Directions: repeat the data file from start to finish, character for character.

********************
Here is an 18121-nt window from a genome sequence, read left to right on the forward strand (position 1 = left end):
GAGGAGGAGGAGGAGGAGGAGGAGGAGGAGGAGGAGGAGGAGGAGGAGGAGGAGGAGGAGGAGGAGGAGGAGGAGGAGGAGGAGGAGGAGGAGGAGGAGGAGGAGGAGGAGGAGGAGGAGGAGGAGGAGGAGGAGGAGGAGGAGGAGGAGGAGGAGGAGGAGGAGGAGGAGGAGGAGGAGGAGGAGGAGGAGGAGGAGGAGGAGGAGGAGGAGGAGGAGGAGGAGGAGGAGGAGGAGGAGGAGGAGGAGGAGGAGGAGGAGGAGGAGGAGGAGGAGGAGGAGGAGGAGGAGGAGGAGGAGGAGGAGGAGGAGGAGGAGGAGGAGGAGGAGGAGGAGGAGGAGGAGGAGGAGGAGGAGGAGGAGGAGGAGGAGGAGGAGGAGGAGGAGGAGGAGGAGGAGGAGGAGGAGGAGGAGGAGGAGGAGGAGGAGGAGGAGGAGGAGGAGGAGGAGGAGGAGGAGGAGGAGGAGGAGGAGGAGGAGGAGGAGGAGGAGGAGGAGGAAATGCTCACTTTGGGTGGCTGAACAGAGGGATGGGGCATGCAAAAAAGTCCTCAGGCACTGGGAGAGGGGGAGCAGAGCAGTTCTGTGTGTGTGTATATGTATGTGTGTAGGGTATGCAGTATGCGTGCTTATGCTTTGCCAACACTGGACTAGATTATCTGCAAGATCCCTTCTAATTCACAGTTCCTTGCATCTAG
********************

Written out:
Here is an 18121-nt window from a genome sequence, read left to right on the forward strand (position 1 = left end):
GAGGAGGAGGAGGAGGAGGAGGAGGAGGAGGAGGAGGAGGAGGAGGAGGAGGAGGAGGAGGAGGAGGAGGAGGAGGAGGAGGAGGAGGAGGAGGAGGAGGAGGAGGAGGAGGAGGAGGAGGAGGAGGAGGAGGAGGAGGAGGAGGAGGAGGAGGAGGAGGAGGAGGAGGAGGAGGAGGAGGAGGAGGAGGAGGAGGAGGAGGAGGAGGAGGAGGAGGAGGAGGAGGAGGAGGAGGAGGAGGAGGAGGAGGAGGAGGAGGAGGAGGAGGAGGAGGAGGAGGAGGAGGAGGAGGAGGAGGAGGAGGAGGAGGAGGAGGAGGAGGAGGAGGAGGAGGAGGAGGAGGAGGAGGAGGAGGAGGAGGAGGAGGAGGAGGAGGAGGAGGAGGAGGAGGAGGAGGAGGAGGAGGAGGAGGAGGAGGAGGAGGAGGAGGAGGAGGAGGAGGAGGAGGAGGAGGAGGAGGAGGAGGAGGAGGAGGAGGAGGAGGAGGAGGAGGAGGAGGAAATGCTCACTTTGGGTGGCTGAACAGAGGGATGGGGCATGCAAAAAAGTCCTCAGGCACTGGGAGAGGGGGAGCAGAGCAGTTCTGTGTGTGTGTATATGTATGTGTGTAGGGTATGCAGTATGCGTGCTTATGCTTTGCCAACACTGGACTAGATTATCTGCAAGATCCCTTCTAATTCACAGTTCCTTGCATCTAG